Business moguls like Richard Branson believe that when staff feel valued and satisfied, they’re more likely to offer excellent customer care — which in turn increases profits and pleases shareholders.
In a recent interview with Inc. he reiterated his advice that you should ‘put staff first, your customer second and shareholders third’.
With the cost of living creeping ever higher, offering competitive wages is one way of boosting employee recruitment and retention.
But perks, incentives and pensions are also attractive — offering a sense of security in an often precarious economic environment.
Here’s how this triple whammy can motivate internal customers.
Giving hardworking employees a proverbial pat on the head with a ‘star employee’ certificate and feature article in the staff magazine might motivate some staff members.
But others prefer to be praised through practical perks that let them save cash on food, fashion and family fun.
The cost of catching the latest movie at the cinema, taking kids to a theme park or enjoying a well-deserved break at a top hotel is rising — so reward and recognition platforms like Perkbox help firms offer superb discounts to outstanding staff.
Corporate membership of this type of scheme might be more economical than you expect and the morale boost it facilitates is priceless.
Rewarding staff when your company performs particularly well is an excellent way of making them feel they’re totally integral to its success.
Offering stocks is one option — used automobile firm Carvana recently announced plans to give $35 million of stock to employees, so they’ll be invested in its sustained success in more ways than one.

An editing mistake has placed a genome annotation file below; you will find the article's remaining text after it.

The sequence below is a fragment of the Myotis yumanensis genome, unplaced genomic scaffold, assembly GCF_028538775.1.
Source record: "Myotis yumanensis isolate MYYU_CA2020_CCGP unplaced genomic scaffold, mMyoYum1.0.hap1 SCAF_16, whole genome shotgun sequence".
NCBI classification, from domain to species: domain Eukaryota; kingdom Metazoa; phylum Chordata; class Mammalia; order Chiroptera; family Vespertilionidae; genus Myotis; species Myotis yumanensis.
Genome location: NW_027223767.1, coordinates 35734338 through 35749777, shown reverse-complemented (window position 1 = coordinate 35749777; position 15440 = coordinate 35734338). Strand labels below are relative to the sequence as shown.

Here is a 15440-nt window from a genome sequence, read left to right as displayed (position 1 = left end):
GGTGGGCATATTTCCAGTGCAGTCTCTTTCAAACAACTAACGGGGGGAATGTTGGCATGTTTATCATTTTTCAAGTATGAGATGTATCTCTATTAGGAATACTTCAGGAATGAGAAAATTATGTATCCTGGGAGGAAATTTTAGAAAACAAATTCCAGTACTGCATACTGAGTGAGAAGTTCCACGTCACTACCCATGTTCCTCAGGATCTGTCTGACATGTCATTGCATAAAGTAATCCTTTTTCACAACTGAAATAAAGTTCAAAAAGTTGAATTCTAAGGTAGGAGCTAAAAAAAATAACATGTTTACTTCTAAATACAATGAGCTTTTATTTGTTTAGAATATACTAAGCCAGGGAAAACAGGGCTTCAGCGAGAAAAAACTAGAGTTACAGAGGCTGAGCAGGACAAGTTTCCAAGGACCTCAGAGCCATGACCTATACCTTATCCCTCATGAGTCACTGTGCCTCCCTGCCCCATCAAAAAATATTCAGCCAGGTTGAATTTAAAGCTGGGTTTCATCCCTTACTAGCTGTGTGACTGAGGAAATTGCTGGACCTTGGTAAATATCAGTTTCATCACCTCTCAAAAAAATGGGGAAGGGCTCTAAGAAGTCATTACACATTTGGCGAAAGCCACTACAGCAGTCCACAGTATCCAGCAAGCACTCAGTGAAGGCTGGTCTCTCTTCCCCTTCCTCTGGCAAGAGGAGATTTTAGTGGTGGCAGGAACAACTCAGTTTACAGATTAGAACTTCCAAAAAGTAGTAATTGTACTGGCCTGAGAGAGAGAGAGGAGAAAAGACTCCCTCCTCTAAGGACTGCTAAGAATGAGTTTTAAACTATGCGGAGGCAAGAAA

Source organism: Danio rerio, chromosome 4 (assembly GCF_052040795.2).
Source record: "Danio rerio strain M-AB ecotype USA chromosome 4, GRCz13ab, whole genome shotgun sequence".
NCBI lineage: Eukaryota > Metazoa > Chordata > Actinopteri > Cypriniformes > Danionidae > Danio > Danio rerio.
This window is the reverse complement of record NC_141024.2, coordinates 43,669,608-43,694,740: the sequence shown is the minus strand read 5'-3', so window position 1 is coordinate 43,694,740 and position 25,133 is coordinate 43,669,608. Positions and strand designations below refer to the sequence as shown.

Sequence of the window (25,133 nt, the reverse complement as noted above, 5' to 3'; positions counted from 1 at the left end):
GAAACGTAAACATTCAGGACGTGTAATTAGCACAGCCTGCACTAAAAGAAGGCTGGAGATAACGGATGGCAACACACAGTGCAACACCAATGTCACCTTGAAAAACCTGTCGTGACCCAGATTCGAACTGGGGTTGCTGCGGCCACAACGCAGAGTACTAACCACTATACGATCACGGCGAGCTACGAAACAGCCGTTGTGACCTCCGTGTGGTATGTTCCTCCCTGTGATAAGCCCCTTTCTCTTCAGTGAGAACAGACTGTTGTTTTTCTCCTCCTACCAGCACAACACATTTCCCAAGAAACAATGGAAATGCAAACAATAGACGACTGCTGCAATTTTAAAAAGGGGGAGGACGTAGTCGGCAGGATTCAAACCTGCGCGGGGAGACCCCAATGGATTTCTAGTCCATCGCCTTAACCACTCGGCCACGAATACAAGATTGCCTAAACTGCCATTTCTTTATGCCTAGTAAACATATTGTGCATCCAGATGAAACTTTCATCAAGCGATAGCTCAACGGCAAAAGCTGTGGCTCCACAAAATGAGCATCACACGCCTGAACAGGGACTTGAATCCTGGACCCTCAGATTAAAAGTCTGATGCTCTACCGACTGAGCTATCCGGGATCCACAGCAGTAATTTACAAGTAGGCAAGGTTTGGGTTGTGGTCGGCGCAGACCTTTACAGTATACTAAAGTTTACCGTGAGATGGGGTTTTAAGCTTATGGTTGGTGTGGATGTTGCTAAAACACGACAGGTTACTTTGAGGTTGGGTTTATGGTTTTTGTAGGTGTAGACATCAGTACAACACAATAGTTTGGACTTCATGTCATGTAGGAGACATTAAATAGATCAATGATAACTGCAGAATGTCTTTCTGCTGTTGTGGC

But employee integration can also be built into your business model — employee ownership companies like The John Lewis Partnership are structured democratically so that every employee can contribute to strategy, profits are reinvested for the future and an annual bonus benefits all.
And when you profit from the insight or initiative of a talented employee, it might be appropriate to pay them a percentage — this can be agreed contractually for each employee or as a general rule laid down in corporate policy.
Cash incentives are less common in the public sector, but they are implemented by some organisations.
Helping your valued employees plan for retirement proves that you’re concerned with their long-term security and want them to stick around with you for as long as possible.
And a pension might be the best way to futureproof finances as contributions are deducted automatically, so hard-earned cash can’t be frittered away.
In the UK, employers must make mandatory payments into staff auto-enrolment schemes and contribution levels have gradually increased over the years.
But providing a staff pension scheme that offers more than the bare minimum required legally is an excellent way to reward staff — especially those who might never get round to setting up one under their own steam and then struggle when they’re no longer drawing a salary.
Chartered independent advisory firms like Chancellor Financial Management can help businesses of any size provide bespoke pensions and benefits packages that satisfy staff requirements and boost retention.
Taking a more holistic view of employee remuneration enables you to take a more creative approach to rewarding them appropriately.
Cold, hard cash will pay the bills, but it might not be enough to stop them jumping ship to join the competition — that’s why perks, incentives and pensions are the triple whammy for staff satisfaction.
How do you reward your staff? Share your tips in the comments section.